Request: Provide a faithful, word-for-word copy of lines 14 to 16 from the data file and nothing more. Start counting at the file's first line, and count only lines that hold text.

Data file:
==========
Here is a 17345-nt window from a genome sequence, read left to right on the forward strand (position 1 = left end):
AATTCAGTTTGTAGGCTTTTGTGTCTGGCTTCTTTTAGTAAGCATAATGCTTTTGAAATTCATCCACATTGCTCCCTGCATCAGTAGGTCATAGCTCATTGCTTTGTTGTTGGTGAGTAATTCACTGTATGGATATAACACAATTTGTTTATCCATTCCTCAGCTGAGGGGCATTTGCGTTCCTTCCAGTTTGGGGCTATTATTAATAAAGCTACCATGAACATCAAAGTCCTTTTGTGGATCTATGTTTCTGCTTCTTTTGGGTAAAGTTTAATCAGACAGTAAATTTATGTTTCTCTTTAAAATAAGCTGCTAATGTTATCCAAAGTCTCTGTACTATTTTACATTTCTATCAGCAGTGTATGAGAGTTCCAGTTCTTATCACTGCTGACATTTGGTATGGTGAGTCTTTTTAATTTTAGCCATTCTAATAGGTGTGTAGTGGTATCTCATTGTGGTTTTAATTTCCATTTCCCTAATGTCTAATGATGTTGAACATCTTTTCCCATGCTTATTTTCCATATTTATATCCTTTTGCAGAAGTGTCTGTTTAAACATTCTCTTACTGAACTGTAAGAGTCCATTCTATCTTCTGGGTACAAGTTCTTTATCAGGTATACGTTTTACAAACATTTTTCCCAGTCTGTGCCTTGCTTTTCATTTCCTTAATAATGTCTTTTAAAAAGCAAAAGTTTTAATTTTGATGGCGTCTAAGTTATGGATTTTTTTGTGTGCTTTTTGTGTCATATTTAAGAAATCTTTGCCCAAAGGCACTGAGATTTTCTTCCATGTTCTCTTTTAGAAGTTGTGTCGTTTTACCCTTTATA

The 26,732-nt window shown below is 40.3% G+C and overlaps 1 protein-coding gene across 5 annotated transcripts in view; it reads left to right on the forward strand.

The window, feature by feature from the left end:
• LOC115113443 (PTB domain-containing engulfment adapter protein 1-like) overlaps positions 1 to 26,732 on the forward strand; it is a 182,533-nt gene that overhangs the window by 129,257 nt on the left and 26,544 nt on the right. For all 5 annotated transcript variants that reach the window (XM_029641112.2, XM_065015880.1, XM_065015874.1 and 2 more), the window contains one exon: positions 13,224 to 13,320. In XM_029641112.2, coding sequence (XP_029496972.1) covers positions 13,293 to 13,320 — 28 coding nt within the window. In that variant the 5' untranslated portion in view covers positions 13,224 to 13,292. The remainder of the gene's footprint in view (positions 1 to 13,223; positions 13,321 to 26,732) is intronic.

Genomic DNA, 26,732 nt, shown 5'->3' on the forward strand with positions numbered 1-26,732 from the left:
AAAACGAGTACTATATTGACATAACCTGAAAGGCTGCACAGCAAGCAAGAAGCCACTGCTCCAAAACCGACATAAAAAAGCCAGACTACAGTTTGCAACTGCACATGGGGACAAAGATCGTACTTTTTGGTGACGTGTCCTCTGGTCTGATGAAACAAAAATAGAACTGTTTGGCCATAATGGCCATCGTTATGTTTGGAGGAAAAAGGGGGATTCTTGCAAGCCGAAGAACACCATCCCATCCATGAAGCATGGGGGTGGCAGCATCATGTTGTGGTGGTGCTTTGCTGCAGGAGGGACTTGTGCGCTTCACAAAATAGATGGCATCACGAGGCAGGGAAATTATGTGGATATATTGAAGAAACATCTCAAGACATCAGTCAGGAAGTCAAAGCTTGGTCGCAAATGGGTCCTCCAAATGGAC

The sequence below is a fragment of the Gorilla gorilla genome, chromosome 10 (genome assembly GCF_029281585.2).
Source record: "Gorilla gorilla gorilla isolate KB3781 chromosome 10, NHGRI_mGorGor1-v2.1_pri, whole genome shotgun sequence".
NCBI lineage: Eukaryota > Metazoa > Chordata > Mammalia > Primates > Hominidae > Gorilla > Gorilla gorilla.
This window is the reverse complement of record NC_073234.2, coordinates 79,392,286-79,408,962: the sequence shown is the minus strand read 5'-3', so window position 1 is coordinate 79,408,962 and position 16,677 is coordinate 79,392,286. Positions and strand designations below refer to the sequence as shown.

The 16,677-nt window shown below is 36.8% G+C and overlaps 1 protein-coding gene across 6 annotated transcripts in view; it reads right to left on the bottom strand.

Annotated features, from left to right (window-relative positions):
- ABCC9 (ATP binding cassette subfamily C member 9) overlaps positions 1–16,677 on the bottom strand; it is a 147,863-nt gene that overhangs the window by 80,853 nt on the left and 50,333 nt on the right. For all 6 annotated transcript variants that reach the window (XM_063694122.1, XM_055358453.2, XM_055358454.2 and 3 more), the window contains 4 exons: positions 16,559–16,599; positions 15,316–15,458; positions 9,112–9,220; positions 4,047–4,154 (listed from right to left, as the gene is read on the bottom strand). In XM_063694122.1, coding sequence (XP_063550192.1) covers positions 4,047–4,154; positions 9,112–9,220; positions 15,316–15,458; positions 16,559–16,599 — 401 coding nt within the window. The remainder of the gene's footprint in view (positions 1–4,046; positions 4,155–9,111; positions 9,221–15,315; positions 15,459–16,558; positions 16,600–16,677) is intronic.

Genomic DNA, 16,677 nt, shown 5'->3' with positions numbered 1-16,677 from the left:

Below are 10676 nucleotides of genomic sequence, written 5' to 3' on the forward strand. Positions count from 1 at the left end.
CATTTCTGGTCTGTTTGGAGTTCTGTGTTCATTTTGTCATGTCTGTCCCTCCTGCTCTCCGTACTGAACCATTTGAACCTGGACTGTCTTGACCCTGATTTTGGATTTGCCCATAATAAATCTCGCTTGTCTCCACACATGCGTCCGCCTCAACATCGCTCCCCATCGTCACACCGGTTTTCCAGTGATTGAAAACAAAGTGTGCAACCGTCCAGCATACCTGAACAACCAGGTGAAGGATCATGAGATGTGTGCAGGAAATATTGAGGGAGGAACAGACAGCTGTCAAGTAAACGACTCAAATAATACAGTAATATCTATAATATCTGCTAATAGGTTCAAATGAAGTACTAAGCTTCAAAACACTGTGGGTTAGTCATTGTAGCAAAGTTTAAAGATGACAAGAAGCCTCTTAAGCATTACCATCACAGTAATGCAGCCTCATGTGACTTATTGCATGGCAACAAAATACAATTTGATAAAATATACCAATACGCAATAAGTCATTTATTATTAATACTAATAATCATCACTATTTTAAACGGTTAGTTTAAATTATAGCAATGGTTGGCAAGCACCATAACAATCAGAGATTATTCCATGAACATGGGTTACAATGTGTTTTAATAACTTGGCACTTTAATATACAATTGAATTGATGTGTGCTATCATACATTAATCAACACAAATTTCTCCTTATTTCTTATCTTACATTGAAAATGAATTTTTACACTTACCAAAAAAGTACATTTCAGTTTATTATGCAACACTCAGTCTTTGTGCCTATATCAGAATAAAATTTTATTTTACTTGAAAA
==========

- ABCC9 (ATP binding cassette subfamily C member 9) overlaps positions 1–16,677 on the bottom strand; it is a 147,863-nt gene that overhangs the window by 80,853 nt on the left and 50,333 nt on the right. For all 6 annotated transcript variants that reach the window (XM_063694122.1, XM_055358453.2, XM_055358454.2 and 3 more), the window contains 4 exons: positions 16,559–16,599; positions 15,316–15,458; positions 9,112–9,220; positions 4,047–4,154 (listed from right to left, as the gene is read on the bottom strand). In XM_063694122.1, coding sequence (XP_063550192.1) covers positions 4,047–4,154; positions 9,112–9,220; positions 15,316–15,458; positions 16,559–16,599 — 401 coding nt within the window. The remainder of the gene's footprint in view (positions 1–4,046; positions 4,155–9,111; positions 9,221–15,315; positions 15,459–16,558; positions 16,600–16,677) is intronic.

Genomic DNA, 16,677 nt, shown 5'->3' with positions numbered 1-16,677 from the left:

Below are 10676 nucleotides of genomic sequence, written 5' to 3' on the forward strand. Positions count from 1 at the left end.